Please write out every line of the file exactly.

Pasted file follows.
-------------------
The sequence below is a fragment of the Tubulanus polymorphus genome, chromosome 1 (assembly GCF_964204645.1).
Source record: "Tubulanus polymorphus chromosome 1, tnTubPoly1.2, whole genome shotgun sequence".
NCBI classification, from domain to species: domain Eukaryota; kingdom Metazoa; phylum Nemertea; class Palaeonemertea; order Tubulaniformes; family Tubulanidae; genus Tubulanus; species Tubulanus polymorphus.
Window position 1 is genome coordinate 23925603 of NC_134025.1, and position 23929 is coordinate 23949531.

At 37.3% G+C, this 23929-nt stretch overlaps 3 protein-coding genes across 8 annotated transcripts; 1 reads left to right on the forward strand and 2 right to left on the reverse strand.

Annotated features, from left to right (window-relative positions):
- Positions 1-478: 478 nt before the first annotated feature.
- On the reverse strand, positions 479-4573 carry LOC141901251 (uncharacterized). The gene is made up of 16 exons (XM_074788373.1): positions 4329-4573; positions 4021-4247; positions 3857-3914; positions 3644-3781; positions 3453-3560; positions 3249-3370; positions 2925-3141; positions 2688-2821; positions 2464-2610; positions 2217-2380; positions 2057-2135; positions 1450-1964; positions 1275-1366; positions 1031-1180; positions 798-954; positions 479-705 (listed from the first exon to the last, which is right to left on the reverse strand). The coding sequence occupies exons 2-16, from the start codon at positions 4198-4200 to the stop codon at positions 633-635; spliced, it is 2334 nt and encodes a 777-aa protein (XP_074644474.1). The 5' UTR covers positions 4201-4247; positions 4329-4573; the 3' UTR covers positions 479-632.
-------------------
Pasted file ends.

The sequence below is a fragment of the Tubulanus polymorphus genome, chromosome 1 (assembly GCF_964204645.1).
Source record: "Tubulanus polymorphus chromosome 1, tnTubPoly1.2, whole genome shotgun sequence".
NCBI classification, from domain to species: domain Eukaryota; kingdom Metazoa; phylum Nemertea; class Palaeonemertea; order Tubulaniformes; family Tubulanidae; genus Tubulanus; species Tubulanus polymorphus.
Window position 1 is genome coordinate 23925603 of NC_134025.1, and position 23929 is coordinate 23949531.

At 37.3% G+C, this 23929-nt stretch overlaps 3 protein-coding genes across 8 annotated transcripts; 1 reads left to right on the forward strand and 2 right to left on the reverse strand.

Annotated features, from left to right (window-relative positions):
- Positions 1-478: 478 nt before the first annotated feature.
- On the reverse strand, positions 479-4573 carry LOC141901251 (uncharacterized). The gene is made up of 16 exons (XM_074788373.1): positions 4329-4573; positions 4021-4247; positions 3857-3914; positions 3644-3781; positions 3453-3560; positions 3249-3370; positions 2925-3141; positions 2688-2821; positions 2464-2610; positions 2217-2380; positions 2057-2135; positions 1450-1964; positions 1275-1366; positions 1031-1180; positions 798-954; positions 479-705 (listed from the first exon to the last, which is right to left on the reverse strand). The coding sequence occupies exons 2-16, from the start codon at positions 4198-4200 to the stop codon at positions 633-635; spliced, it is 2334 nt and encodes a 777-aa protein (XP_074644474.1). The 5' UTR covers positions 4201-4247; positions 4329-4573; the 3' UTR covers positions 479-632.